“If I’m only interacting with people on video games, I’m not going to be open to these other ways that friendships can be emotionally and physically healthy to me,” Greif tells me, giving me the example of a friend noticing that you’ve put on weight and suggesting you see a doctor about it. It’s the kind of helpful (albeit kinda shitty) little thing friends do for each other naturally, and it’s just not possible when you’re only avatars on a screen.

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Dr. Greif says his first response to anyone who says they spend all of their time talking online would be to advise them to cut it down to 90 percent, and use that remaining 10 percent to seek out more ways to engage with the world face to face. Still, “If somebody is lonely and they find a way of communicating with people around video games, and that helps them, then I think that’s a good thing,” he says.

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While none of the guys I spoke to characterized themselves as lonely, per se, some of them admitted to turning to games as a means of coping with social anxiety. When Belvin, 23, was barely out of college, his father was diagnosed with terminal cancer. The ensuing year of losing him in “slow motion” was devastating, he tells me, and Belvin spent much of it as a recluse, unable to muster the enthusiasm to go out and meet new people, or even engage with the things he once enjoyed doing. He spent about four nights a week playing Fortnitewith friends who had splintered off at graduation, which he says kept him from falling into full-bore loneliness and despair.

“Video games sustained me through a very dark time,” he says. “Having the ability to play video games with my friends—which led to both conversation and a shared activity, with a relatively low investment for me—was very helpful in just keeping my spirits up.”

Belvin says he didn’t really discuss his dad’s illness during gameplay, mostly sticking to the sort of “typical male surface-level conversations” about music and TV shows that define men’s friendships, both online and off. But he also doubts he would have talked about it face to face: “I just have a natural tendency to not want to bring people down,” he says. Mostly it was just the fact that he could find someone every evening to talk to, about anything and nothing, without having to pull himself together enough to leave his apartment. It was a valuable lifeline when he needed it most.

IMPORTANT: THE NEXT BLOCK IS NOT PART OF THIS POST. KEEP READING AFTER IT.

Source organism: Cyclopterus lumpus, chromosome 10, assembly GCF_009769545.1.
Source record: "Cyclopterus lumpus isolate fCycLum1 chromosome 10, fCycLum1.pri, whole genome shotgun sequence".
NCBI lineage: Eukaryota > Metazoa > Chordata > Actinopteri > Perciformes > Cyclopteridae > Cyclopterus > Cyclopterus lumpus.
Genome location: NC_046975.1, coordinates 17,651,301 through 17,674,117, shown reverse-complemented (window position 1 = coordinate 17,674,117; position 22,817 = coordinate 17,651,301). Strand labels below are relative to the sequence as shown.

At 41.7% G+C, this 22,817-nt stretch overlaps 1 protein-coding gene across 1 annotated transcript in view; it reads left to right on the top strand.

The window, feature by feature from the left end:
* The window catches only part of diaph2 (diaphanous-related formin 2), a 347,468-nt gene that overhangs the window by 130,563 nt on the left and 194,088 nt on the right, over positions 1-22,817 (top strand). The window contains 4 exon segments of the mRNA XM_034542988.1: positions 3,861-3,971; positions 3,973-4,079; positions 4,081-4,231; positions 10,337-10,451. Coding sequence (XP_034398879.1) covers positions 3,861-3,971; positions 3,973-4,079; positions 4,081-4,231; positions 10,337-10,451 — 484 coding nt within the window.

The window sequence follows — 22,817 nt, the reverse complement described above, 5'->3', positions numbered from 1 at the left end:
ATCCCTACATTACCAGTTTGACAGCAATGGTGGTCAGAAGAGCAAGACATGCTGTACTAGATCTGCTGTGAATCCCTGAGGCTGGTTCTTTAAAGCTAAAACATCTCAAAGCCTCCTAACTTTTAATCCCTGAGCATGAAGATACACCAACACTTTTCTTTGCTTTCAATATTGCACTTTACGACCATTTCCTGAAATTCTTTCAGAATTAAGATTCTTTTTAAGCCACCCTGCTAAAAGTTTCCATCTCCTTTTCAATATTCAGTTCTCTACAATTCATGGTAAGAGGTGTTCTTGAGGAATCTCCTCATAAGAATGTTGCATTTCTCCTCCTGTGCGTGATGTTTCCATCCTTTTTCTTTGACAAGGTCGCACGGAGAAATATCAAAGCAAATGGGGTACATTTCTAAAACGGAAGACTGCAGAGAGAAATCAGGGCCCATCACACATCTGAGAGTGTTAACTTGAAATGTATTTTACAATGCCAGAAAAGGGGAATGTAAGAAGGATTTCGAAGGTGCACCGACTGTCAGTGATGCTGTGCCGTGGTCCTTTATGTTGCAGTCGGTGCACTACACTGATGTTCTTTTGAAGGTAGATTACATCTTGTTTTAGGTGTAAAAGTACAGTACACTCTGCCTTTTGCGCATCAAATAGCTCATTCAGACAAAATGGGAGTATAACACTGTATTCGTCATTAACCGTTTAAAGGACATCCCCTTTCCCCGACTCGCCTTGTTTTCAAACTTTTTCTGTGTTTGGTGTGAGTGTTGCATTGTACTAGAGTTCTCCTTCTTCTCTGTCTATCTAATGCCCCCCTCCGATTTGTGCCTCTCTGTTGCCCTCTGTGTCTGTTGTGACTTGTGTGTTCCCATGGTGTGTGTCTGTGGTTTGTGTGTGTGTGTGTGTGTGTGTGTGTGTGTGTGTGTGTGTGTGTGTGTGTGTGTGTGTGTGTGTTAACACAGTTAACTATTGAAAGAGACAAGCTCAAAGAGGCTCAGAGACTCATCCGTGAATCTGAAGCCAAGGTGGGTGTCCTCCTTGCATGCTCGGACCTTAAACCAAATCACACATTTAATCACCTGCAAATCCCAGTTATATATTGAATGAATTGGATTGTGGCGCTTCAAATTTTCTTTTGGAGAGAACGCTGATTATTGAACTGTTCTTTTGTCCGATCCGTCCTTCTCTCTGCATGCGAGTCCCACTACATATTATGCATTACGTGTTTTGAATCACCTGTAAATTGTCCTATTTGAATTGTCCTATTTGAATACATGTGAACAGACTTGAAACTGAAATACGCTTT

For Scott, 38, the connections he’s made through gaming have long since transcended superficial chatter to provide a similar kind of emotional support. Scott has played the baseball simulator Out Of The Park (“like fantasy baseball but nerdier,” he explains) with the same group of guys for approximately 15 years, all of whom he met through the game’s messaging board. He now considers many of them to be his best friends, and they stay in near-constant contact through the private forum where everyone congregates to talk intimately about their lives; some don’t even bother playing the game anymore.

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Over the years, they’ve attended each other’s weddings and helped each other through divorces, provided career counseling and parenting advice, and generally been there for each other in a way that would probably put your own company softball team to shame. For example, when one member’s wife died suddenly of cancer, the rest of the group rallied to raise funds to offset medical costs, then worked out a way to get him to attend batting practice for his beloved Detroit Tigers. And if you ask Scott, these are the kinds of connections that could only happen because of the remove that gaming allows, which has allowed these men to share their true selves with each other in a way that they probably wouldn’t be able to otherwise.

“I think you know each other on a more personal level, actually, and the distance kind of helps with that,” Scott says. “I have really strong friendships in real life, but I don’t think there’s that depth of personal connection. My real-life friendships, you know, you talk about things, but you definitely don’t tell all. It’s always easier when you can type out your thoughts. You have time to gather your words and figure out what you want to say. It’s intimidating to be face to face with somebody, trying to figure out how to tell them what’s going on in your life or how you really feel. Here, it’s like you’re talking to other people, but it’s also like you’re talking to yourself at the same time.”

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And despite the fact that these conversations might be taking place in a purely imaginary setting, and lack the natural give-and-take you’d get from having them in person, that doesn’t make these virtual communications any less “real,” they argue.

“So much of our experience in this century has showed us that all kinds of interactions can have meaning to us, even if they’re purely text-based, or auditory,” Belvin says. “People listen to podcasts and feel like the podcasters are their friends, and to what extent is that ‘real’? What’s real these days?”